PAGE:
Moviemaking about ideas, not equipment: James Cameron (Interview)By Robin Bansal, IANS
Sunday, January 16, 2011
NEW DELHI - He is taking forward his penchant for the fighting spirit in his forthcoming 3D underwater thriller “Sanctum”. But Hollywood producer James Cameron says filmmaking is not about the equipment but about images and imagination.
“The cameras used on ‘Sanctum’ included the same cameras developed for and used on ‘Avatar’. The team knew that if they were to fully immerse the audience in the underwater world, it had to be in 3D,” said the three-time Oscar award winner.
“Along the way, the men developed a new photographic system that could operate in these extreme environments and deliver a cinematic experience. But as mind-blowing as all this new technology is, filmmaking is not about the equipment. It is about ideas, images and imagination. It’s about storytelling,” Cameron told IANS in an e-mail interview.
He said audiences will experience a different ride in “Sanctum” compared to his magnum opus “Avatar”.
“‘Avatar’ had so many broad vistas that the difference between watching the movie in 2D and in 3D is not that great because the more expansive the image, the less you feel in close contact with objects and characters.
“The difference between experiencing ‘Sanctum’ in 2D and in 3D is actually much greater because the 3D will constantly be informing you, in the experience of watching the movie, with the sense of claustrophobia,” said Cameron, 56.
“We’ve done test screenings and we’ve seen that there’s a palpable, white-knuckle sense of anxiety in watching the movie, which is exactly what we wanted to create. Usually, when you go to a movie, your consciousness floats above the film. 3D sucks you in and makes it a visceral experience,” added the 3D technology’s greatest advocate.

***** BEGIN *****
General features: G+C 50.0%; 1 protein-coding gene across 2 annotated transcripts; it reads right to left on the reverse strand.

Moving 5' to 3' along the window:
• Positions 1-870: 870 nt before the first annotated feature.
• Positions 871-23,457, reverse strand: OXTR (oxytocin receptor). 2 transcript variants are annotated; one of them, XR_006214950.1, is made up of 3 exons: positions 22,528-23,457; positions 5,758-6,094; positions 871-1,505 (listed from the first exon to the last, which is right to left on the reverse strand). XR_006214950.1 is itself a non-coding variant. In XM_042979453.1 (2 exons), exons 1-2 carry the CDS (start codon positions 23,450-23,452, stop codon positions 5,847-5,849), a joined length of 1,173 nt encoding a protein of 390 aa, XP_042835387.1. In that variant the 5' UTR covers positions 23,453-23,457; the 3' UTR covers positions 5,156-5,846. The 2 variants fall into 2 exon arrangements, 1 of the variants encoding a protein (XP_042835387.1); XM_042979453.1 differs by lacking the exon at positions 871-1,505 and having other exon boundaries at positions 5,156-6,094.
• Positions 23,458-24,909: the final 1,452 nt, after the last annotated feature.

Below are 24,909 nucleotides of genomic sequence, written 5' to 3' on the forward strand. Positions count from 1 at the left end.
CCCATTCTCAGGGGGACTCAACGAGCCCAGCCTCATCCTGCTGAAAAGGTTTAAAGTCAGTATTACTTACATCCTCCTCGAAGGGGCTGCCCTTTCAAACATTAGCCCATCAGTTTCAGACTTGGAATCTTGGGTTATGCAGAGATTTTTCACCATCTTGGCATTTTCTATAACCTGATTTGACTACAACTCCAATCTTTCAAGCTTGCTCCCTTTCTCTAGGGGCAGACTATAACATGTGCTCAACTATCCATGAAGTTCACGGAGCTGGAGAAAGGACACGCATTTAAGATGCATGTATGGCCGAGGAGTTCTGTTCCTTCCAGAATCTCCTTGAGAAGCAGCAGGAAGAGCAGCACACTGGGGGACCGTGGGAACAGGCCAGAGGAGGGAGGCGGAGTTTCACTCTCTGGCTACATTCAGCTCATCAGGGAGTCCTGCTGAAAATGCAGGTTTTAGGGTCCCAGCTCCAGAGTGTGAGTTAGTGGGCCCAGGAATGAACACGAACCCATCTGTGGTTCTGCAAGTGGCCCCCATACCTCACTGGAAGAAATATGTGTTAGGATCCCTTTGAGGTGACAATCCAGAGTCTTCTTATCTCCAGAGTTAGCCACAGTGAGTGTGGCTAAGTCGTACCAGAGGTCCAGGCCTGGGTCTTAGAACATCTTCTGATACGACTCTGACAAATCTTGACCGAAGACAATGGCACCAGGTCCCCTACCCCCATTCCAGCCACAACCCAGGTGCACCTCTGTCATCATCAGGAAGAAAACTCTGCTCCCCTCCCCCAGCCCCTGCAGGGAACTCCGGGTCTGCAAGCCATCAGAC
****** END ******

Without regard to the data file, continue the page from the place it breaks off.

Both “Avatar” and “Sanctum” have been shot on the Cameron/Pace Fusion 3D Camera System, a stereoscopic HD camera system that delivers incredible results that can deliver flawless IMAX projection in 3D.
Directed by Alister Grierson, based on the real life story of writer-producer Andrew Wright, the film is releasing worldwide Feb 4.
Shot on location at Gold Coast in Queensland, Australia, the 3D epic underwater adventure follows a team of underwater cave divers on a treacherous expedition to the largest, unexplored and least accessible cave system on Earth. When a tropical storm forces them deep into the caverns, they are compelled to do nothing but fight raging water, deadly terrain and creeping panic as they search for an unknown escape route to the sea.
“With ‘Sanctum’, we want audiences to be left with a certain experience where they feel involved with the perils faced by the characters… It’s not action like in an ‘Indiana Jones’ movie or even in a thriller where you have fight scenes and gun play,” he said.
“It (’Sanctum’) is really about the psychology of survival, and of people stretched right to the edge of what they can stand, and then beyond. I love that kind of story, personally. It doesn’t need all the bells and whistles to be powerful,” he added.
Cameron is also gaga over the unprecedented buzz for the movie in India.
“I am so glad that ‘Sanctum’ is being received so well in India when the film is on the brink for release. The film is, more than anything else, a story that needed to be told,” he said.
Not many know that Wright and Cameron are long time collaborators.
“Andrew and I had previously been on some great adventures together. We dove deep into the ocean to uncharted depths to explore and discover never-before-seen parts of the ocean floor and marine life for ‘Aliens of the Deep’. We dove the ‘Titanic’ (for ‘Ghosts of the Abyss’) and the ‘Bismarck’,” he said.
In terms of future projects, Cameron is “tied up for the next five years” as the filmmaker has “signed on for two more ‘Avatar’ films”.
(Robin Bansal can be contacted at firstname.lastname@example.org)